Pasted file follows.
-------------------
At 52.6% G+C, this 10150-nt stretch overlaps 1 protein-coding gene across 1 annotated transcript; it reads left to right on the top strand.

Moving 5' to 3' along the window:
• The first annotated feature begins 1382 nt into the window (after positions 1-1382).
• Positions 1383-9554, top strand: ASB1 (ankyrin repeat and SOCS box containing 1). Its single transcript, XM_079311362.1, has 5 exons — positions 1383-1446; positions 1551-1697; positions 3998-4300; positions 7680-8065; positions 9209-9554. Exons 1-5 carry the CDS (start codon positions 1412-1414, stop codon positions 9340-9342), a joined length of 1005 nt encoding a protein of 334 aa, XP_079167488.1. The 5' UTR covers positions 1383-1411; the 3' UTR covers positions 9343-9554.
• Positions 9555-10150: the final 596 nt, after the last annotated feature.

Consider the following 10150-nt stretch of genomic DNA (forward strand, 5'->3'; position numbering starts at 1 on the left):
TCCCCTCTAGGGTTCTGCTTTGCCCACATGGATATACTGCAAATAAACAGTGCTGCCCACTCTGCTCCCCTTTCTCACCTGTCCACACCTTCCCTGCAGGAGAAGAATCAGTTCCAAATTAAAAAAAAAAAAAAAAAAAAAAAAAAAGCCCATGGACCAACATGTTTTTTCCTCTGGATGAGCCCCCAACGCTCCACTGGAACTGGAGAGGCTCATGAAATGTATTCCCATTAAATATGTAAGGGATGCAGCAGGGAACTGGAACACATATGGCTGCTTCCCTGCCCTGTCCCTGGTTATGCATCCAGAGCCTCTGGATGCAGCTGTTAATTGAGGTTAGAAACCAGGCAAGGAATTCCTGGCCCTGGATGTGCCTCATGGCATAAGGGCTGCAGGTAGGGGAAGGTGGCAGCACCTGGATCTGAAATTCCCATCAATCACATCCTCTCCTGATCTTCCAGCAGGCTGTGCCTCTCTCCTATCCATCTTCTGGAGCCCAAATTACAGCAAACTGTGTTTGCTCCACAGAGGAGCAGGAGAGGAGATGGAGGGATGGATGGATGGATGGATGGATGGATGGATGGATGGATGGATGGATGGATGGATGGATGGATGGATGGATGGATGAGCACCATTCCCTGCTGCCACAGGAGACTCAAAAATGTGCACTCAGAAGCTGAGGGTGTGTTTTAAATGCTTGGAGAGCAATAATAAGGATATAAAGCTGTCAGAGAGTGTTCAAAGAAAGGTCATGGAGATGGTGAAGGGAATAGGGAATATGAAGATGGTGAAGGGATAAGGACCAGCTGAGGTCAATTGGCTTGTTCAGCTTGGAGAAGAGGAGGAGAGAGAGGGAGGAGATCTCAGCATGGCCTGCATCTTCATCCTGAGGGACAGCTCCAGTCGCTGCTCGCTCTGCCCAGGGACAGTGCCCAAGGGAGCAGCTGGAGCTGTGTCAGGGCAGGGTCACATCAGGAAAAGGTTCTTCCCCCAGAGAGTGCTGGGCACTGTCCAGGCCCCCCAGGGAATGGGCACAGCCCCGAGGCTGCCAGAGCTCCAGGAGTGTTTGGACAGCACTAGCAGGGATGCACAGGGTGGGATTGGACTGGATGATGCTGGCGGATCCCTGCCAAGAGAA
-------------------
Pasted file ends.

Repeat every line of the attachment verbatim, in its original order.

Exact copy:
At 52.6% G+C, this 10150-nt stretch overlaps 1 protein-coding gene across 1 annotated transcript; it reads left to right on the top strand.

Moving 5' to 3' along the window:
• The first annotated feature begins 1382 nt into the window (after positions 1-1382).
• Positions 1383-9554, top strand: ASB1 (ankyrin repeat and SOCS box containing 1). Its single transcript, XM_079311362.1, has 5 exons — positions 1383-1446; positions 1551-1697; positions 3998-4300; positions 7680-8065; positions 9209-9554. Exons 1-5 carry the CDS (start codon positions 1412-1414, stop codon positions 9340-9342), a joined length of 1005 nt encoding a protein of 334 aa, XP_079167488.1. The 5' UTR covers positions 1383-1411; the 3' UTR covers positions 9343-9554.
• Positions 9555-10150: the final 596 nt, after the last annotated feature.

Consider the following 10150-nt stretch of genomic DNA (forward strand, 5'->3'; position numbering starts at 1 on the left):
TCCCCTCTAGGGTTCTGCTTTGCCCACATGGATATACTGCAAATAAACAGTGCTGCCCACTCTGCTCCCCTTTCTCACCTGTCCACACCTTCCCTGCAGGAGAAGAATCAGTTCCAAATTAAAAAAAAAAAAAAAAAAAAAAAAAAAGCCCATGGACCAACATGTTTTTTCCTCTGGATGAGCCCCCAACGCTCCACTGGAACTGGAGAGGCTCATGAAATGTATTCCCATTAAATATGTAAGGGATGCAGCAGGGAACTGGAACACATATGGCTGCTTCCCTGCCCTGTCCCTGGTTATGCATCCAGAGCCTCTGGATGCAGCTGTTAATTGAGGTTAGAAACCAGGCAAGGAATTCCTGGCCCTGGATGTGCCTCATGGCATAAGGGCTGCAGGTAGGGGAAGGTGGCAGCACCTGGATCTGAAATTCCCATCAATCACATCCTCTCCTGATCTTCCAGCAGGCTGTGCCTCTCTCCTATCCATCTTCTGGAGCCCAAATTACAGCAAACTGTGTTTGCTCCACAGAGGAGCAGGAGAGGAGATGGAGGGATGGATGGATGGATGGATGGATGGATGGATGGATGGATGGATGGATGGATGGATGGATGGATGGATGGATGGATGAGCACCATTCCCTGCTGCCACAGGAGACTCAAAAATGTGCACTCAGAAGCTGAGGGTGTGTTTTAAATGCTTGGAGAGCAATAATAAGGATATAAAGCTGTCAGAGAGTGTTCAAAGAAAGGTCATGGAGATGGTGAAGGGAATAGGGAATATGAAGATGGTGAAGGGATAAGGACCAGCTGAGGTCAATTGGCTTGTTCAGCTTGGAGAAGAGGAGGAGAGAGAGGGAGGAGATCTCAGCATGGCCTGCATCTTCATCCTGAGGGACAGCTCCAGTCGCTGCTCGCTCTGCCCAGGGACAGTGCCCAAGGGAGCAGCTGGAGCTGTGTCAGGGCAGGGTCACATCAGGAAAAGGTTCTTCCCCCAGAGAGTGCTGGGCACTGTCCAGGCCCCCCAGGGAATGGGCACAGCCCCGAGGCTGCCAGAGCTCCAGGAGTGTTTGGACAGCACTAGCAGGGATGCACAGGGTGGGATTGGACTGGATGATGCTGGCGGATCCCTGCCAAGAGAA